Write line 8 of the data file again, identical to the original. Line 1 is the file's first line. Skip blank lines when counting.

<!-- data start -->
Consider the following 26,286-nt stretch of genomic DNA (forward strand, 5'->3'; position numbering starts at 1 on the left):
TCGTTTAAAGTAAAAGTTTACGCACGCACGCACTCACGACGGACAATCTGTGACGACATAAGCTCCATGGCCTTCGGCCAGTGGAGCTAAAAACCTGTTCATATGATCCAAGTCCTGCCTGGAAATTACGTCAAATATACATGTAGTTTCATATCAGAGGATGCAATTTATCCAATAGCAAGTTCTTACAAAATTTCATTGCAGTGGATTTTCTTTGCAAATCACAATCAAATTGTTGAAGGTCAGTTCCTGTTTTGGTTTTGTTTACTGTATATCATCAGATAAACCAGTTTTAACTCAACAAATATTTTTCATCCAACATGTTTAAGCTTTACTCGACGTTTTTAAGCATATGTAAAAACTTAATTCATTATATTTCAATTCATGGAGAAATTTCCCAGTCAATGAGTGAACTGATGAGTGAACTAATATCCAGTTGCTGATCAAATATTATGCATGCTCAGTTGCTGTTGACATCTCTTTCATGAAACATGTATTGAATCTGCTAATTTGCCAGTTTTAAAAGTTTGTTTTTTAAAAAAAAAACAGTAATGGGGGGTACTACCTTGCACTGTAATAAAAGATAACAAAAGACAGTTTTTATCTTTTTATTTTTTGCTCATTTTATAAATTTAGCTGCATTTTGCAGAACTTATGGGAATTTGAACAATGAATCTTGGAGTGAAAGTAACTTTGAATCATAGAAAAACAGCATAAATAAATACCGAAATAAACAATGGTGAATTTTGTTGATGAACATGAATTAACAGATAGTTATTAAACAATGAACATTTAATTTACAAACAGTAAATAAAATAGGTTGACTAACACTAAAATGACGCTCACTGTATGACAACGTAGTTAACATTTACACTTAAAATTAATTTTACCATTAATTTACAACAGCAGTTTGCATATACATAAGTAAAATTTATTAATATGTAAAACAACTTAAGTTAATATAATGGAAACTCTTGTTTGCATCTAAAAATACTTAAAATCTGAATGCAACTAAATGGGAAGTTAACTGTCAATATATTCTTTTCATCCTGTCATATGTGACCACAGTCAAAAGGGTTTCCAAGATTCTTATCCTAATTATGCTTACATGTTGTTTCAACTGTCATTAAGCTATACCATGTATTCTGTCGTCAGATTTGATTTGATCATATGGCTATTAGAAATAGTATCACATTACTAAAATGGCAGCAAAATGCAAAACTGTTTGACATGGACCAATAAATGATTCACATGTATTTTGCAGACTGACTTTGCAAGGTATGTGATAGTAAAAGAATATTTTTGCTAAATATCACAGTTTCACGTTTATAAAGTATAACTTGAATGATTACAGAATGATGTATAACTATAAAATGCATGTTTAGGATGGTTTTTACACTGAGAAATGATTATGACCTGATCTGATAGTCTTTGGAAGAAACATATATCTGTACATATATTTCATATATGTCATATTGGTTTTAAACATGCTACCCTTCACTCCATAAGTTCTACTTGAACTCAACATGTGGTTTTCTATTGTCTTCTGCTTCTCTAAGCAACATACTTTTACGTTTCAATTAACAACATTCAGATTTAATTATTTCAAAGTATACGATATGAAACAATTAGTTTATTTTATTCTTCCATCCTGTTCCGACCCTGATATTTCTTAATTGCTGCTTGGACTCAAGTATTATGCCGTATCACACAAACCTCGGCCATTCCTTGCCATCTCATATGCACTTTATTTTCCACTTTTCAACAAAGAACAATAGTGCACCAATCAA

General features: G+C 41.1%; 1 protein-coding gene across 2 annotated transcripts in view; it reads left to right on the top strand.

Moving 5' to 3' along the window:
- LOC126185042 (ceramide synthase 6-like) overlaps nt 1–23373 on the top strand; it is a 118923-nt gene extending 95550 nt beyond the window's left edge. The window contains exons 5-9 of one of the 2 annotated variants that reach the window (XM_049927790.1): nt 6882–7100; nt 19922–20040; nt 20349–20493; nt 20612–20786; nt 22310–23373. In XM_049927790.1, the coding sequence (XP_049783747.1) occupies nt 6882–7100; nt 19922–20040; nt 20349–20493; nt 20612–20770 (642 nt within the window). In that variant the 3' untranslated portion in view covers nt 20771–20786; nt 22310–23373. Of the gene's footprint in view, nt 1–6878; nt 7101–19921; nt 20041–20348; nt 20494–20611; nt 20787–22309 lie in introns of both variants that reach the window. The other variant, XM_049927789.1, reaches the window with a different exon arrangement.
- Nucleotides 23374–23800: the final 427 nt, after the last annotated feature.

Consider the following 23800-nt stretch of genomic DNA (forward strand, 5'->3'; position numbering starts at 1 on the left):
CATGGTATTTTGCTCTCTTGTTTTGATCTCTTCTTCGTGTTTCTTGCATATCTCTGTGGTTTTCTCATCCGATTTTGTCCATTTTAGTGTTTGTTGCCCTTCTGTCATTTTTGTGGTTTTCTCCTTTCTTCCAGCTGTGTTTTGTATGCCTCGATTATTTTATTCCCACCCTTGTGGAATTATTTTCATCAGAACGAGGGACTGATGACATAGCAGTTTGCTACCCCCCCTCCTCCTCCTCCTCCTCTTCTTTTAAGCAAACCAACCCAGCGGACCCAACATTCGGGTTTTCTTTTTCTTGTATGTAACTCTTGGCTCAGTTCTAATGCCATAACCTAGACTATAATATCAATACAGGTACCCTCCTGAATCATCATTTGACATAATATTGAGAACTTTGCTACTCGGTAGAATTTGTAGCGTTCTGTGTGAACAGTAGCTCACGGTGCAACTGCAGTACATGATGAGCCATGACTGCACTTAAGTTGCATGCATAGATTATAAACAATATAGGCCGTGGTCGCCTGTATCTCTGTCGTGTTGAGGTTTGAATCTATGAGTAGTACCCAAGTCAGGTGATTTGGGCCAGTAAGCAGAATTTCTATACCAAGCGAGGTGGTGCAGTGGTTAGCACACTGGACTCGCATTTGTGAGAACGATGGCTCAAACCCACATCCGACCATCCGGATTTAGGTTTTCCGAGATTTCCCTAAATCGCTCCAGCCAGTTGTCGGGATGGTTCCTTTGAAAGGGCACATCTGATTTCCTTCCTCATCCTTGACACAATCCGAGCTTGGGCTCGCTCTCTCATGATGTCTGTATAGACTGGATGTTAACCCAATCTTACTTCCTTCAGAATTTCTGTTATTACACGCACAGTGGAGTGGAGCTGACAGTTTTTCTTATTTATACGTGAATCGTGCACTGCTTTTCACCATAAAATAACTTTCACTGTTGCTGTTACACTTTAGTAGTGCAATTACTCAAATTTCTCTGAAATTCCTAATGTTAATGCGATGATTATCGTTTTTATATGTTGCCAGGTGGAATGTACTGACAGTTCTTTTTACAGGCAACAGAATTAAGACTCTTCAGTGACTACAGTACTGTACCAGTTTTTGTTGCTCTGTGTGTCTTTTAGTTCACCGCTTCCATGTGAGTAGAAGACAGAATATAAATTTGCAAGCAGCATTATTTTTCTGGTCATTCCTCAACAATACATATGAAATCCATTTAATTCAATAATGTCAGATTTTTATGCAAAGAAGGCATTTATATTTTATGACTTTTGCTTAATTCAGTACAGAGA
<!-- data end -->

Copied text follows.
CATGGTATTTTGCTCTCTTGTTTTGATCTCTTCTTCGTGTTTCTTGCATATCTCTGTGGTTTTCTCATCCGATTTTGTCCATTTTAGTGTTTGTTGCCCTTCTGTCATTTTTGTGGTTTTCTCCTTTCTTCCAGCTGTGTTTTGTATGCCTCGATTATTTTATTCCCACCCTTGTGGAATTATTTTCATCAGAACGAGGGACTGATGACATAGCAGTTTGCTACCCCCCCTCCTCCTCCTCCTCCTCTTCTTTTAAGCAAACCAACCCAGCGGACCCAACATTCGGGTTTTCTTTTTCTTGTATGTAACTCTTGGCTCAGTTCTAATGCCATAACCTAGACTATAATATCAATACAGGTACCCTCCTGAATCATCATTTGACATAATATTGAGAACTTTGCTACTCGGTAGAATTTGTAGCGTTCTGTGTGAACAGTAGCTCACGGTGCAACTGCAGTACATGATGAGCCATGACTGCACTTAAGTTGCATGCATAGATTATAAACAATATAGGCCGTGGTCGCCTGTATCTCTGTCGTGTTGAGGTTTGAATCTATGAGTAGTACCCAAGTCAGGTGATTTGGGCCAGTAAGCAGAATTTCTATACCAAGCGAGGTGGTGCAGTGGTTAGCACACTGGACTCGCATTTGTGAGAACGATGGCTCAAACCCACATCCGACCATCCGGATTTAGGTTTTCCGAGATTTCCCTAAATCGCTCCAGCCAGTTGTCGGGATGGTTCCTTTGAAAGGGCACATCTGATTTCCTTCCTCATCCTTGACACAATCCGAGCTTGGGCTCGCTCTCTCATGATGTCTGTATAGACTGGATGTTAACCCAATCTTACTTCCTTCAGAATTTCTGTTATTACACGCACAGTGGAGTGGAGCTGACAGTTTTTCTTATTTATACGTGAATCGTGCACTGCTTTTCACCATAAAATAACTTTCACTGTTGCTGTTACACTTTAGTAGTGCAATTACTCAAATTTCTCTGAAATTCCTAATGTTAATGCGATGATTATCGTTTTTATATGTTGCCAGGTGGAATGTACTGACAGTTCTTTTTACAGGCAACAGAATTAAGACTCTTCAGTGACTACAGTACTGTACCAGTTTTTGTTGCTCTGTGTGTCTTTTAGTTCACCGCTTCCATGTGAGTAGAAGACAGAATATAAATTTGCAAGCAGCATTATTTTTCTGGTCATTCCTCAACAATACATATGAAATCCATTTAATTCAATAATGTCAGATTTTTATGCAAAGAAGGCATTTATATTTTATGACTTTTGCTTAATTCAGTACAGAGA